Feb 26, 2017- The Anthropological Association of Nepal (AAN) was formed at the Nepal Anthropology Conference 2016 held recently in Lalitpur. During the conference, in which 125 anthropologists participated, 51 papers were presented by professors, scholars and other researchers. Foreign researchers also presented papers and delivered keynote speeches. The formation of AAN was the result of efforts spanning over two years. Previously, anthropologists had intended to form separate departments of anthropology and sociology at Tribhuvan University (TU) during the boom period of the social sciences. However, a combined Sociology and Anthropology Department has existed at TU since 1981.
The joint department survived for three and a half decades. Common subjects were taught in the first year, and specialised curriculums for sociology and anthropology were taught separately for decades. TU separated them into independent departments last year, and a separate pedagogy has been offered from the bachelor to the PhD levels. A joint professional organisation, the Sociological/Anthropological Society of Nepal (SASON), has been inert since 2013 for failure to conduct any activities.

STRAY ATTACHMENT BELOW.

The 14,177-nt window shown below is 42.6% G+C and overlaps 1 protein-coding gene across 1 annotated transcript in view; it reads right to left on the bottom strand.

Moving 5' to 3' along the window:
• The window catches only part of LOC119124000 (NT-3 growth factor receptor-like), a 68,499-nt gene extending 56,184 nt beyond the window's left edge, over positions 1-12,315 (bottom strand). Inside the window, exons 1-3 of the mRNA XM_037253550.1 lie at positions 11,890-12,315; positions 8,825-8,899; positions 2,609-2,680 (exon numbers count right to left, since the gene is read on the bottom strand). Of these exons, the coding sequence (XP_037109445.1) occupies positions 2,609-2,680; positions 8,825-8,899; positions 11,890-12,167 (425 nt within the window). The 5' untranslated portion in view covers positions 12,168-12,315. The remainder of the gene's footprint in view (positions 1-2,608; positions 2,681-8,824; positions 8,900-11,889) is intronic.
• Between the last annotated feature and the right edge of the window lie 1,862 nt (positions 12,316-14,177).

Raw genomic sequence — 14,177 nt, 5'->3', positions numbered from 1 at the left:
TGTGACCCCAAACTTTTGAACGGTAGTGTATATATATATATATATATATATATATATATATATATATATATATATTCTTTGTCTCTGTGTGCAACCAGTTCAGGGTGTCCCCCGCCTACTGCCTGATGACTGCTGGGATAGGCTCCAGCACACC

An identity crisis
The days ahead seem to be more challenging for Nepali anthropologists compared to sociologists for two reasons. First, anthropologists face an identity crisis because most stakeholders regard them as sociologists. The Public Service Commission and the government of Nepal have a designated sociologist post. Donors and development actors generally understand that both are the same in Nepal; however, they have to be updated regarding the splitting of the two disciplines and their specialisations. Second, anthropologists have an institutional crisis. Anthropology has been taught mainly at TU. Common people only know about sociology, and only a few know about the distinctiveness of anthropology. Speaking at the conference, TU professors said that the TU leadership and college…